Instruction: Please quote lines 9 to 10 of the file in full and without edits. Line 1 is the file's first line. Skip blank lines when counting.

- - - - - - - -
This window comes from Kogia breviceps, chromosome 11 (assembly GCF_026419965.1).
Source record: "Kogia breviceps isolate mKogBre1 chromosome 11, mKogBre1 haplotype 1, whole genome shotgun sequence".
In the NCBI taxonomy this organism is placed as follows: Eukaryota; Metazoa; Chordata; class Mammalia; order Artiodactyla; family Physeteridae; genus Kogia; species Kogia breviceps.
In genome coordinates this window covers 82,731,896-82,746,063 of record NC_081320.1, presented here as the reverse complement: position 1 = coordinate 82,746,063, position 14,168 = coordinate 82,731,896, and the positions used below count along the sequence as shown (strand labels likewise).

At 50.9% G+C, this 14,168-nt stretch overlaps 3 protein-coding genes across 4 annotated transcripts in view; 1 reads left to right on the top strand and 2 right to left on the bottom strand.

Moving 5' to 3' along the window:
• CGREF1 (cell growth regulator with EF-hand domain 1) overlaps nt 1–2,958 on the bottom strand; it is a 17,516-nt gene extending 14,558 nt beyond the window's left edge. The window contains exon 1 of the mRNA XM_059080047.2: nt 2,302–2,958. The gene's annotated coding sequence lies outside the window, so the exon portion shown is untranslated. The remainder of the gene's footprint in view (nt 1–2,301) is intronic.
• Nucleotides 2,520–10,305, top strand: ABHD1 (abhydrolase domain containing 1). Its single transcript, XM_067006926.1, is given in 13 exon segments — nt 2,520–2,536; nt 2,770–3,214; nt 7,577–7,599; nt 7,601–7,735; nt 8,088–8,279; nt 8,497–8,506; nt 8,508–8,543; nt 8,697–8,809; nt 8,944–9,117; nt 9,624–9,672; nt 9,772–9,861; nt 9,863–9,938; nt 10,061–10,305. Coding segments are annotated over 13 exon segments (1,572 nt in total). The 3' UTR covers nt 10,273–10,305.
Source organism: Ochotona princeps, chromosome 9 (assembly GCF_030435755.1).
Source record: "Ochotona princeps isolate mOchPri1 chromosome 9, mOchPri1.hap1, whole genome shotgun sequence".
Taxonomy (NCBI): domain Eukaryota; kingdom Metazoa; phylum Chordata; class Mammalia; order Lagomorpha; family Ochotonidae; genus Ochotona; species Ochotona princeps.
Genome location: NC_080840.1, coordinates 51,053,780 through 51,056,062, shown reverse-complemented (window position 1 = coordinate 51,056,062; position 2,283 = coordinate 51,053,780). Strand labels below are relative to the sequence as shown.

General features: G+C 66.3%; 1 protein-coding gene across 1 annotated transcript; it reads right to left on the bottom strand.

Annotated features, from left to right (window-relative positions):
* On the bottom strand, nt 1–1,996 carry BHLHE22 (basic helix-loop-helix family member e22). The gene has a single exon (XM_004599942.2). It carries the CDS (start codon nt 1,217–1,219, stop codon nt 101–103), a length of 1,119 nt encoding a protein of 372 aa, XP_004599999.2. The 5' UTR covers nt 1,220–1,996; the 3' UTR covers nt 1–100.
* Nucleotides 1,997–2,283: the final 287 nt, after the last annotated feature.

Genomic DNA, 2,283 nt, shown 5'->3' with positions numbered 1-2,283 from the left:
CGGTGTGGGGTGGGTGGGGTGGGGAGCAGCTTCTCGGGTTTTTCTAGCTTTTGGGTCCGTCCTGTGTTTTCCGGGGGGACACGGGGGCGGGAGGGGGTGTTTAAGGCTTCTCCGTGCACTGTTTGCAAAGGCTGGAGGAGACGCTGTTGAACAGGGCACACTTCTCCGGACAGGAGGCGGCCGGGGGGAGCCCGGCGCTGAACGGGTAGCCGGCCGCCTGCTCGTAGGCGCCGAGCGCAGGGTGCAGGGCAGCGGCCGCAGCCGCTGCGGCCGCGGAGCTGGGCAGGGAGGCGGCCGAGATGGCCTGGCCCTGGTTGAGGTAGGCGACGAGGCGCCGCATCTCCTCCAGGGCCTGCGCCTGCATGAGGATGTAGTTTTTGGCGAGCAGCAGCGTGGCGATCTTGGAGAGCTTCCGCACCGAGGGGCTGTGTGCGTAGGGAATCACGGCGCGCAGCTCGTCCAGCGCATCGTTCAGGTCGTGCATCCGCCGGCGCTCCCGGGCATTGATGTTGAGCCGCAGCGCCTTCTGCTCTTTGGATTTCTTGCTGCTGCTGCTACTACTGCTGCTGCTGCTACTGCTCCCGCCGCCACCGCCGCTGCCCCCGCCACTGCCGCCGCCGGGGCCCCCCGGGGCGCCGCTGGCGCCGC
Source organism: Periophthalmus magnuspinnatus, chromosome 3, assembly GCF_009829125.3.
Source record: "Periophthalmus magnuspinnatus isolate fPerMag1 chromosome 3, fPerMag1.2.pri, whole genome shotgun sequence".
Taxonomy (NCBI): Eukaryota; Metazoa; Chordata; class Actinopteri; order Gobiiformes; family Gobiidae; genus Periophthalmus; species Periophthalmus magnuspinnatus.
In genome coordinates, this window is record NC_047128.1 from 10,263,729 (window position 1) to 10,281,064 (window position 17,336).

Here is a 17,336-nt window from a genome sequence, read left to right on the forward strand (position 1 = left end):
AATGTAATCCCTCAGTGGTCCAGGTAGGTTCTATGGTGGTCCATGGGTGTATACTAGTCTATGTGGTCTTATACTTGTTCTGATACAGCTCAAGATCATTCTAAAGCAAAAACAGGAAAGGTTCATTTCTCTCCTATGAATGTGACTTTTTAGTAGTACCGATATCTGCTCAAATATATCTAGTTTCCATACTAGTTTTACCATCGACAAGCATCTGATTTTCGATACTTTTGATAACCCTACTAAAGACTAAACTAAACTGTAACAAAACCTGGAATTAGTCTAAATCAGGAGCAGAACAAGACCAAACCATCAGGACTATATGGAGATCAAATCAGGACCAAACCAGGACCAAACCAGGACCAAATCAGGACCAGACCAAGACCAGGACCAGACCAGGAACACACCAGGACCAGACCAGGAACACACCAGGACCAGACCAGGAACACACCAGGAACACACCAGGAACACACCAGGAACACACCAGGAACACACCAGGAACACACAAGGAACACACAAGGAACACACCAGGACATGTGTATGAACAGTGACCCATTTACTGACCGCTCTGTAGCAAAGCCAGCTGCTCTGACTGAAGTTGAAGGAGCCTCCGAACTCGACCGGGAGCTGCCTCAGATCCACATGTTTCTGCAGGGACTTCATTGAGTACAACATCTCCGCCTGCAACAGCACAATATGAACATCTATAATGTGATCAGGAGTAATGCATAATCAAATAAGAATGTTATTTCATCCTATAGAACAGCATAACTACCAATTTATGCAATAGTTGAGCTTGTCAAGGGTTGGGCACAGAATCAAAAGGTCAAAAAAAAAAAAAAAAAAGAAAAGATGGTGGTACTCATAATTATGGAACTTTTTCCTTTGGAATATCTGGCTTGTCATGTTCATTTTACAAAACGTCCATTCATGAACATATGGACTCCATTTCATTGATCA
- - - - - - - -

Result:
Source organism: Ochotona princeps, chromosome 9 (assembly GCF_030435755.1).
Source record: "Ochotona princeps isolate mOchPri1 chromosome 9, mOchPri1.hap1, whole genome shotgun sequence".